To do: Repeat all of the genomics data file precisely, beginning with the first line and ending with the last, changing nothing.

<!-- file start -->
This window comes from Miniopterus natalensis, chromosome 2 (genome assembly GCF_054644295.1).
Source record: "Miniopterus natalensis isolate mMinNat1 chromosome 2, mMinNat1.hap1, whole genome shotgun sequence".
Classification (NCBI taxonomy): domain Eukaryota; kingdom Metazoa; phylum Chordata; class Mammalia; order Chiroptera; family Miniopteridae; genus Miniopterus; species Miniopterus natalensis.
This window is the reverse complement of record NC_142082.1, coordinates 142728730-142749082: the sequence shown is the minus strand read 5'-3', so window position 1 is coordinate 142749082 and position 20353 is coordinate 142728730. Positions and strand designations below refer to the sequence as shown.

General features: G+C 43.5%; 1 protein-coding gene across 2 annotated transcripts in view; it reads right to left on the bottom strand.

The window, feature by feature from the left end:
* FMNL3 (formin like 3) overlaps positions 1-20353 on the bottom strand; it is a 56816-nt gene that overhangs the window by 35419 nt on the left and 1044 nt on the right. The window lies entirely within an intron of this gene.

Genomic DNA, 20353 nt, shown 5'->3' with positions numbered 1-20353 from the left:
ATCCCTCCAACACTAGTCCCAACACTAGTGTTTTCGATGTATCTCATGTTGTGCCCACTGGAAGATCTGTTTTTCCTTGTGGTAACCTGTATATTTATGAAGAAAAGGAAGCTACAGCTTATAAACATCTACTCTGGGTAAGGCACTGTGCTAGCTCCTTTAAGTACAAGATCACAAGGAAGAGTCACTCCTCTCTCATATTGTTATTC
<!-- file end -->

This window comes from Miniopterus natalensis, chromosome 2 (genome assembly GCF_054644295.1).
Source record: "Miniopterus natalensis isolate mMinNat1 chromosome 2, mMinNat1.hap1, whole genome shotgun sequence".
Classification (NCBI taxonomy): domain Eukaryota; kingdom Metazoa; phylum Chordata; class Mammalia; order Chiroptera; family Miniopteridae; genus Miniopterus; species Miniopterus natalensis.
This window is the reverse complement of record NC_142082.1, coordinates 142728730-142749082: the sequence shown is the minus strand read 5'-3', so window position 1 is coordinate 142749082 and position 20353 is coordinate 142728730. Positions and strand designations below refer to the sequence as shown.

General features: G+C 43.5%; 1 protein-coding gene across 2 annotated transcripts in view; it reads right to left on the bottom strand.

The window, feature by feature from the left end:
* FMNL3 (formin like 3) overlaps positions 1-20353 on the bottom strand; it is a 56816-nt gene that overhangs the window by 35419 nt on the left and 1044 nt on the right. The window lies entirely within an intron of this gene.

Genomic DNA, 20353 nt, shown 5'->3' with positions numbered 1-20353 from the left:
ATCCCTCCAACACTAGTCCCAACACTAGTGTTTTCGATGTATCTCATGTTGTGCCCACTGGAAGATCTGTTTTTCCTTGTGGTAACCTGTATATTTATGAAGAAAAGGAAGCTACAGCTTATAAACATCTACTCTGGGTAAGGCACTGTGCTAGCTCCTTTAAGTACAAGATCACAAGGAAGAGTCACTCCTCTCTCATATTGTTATTC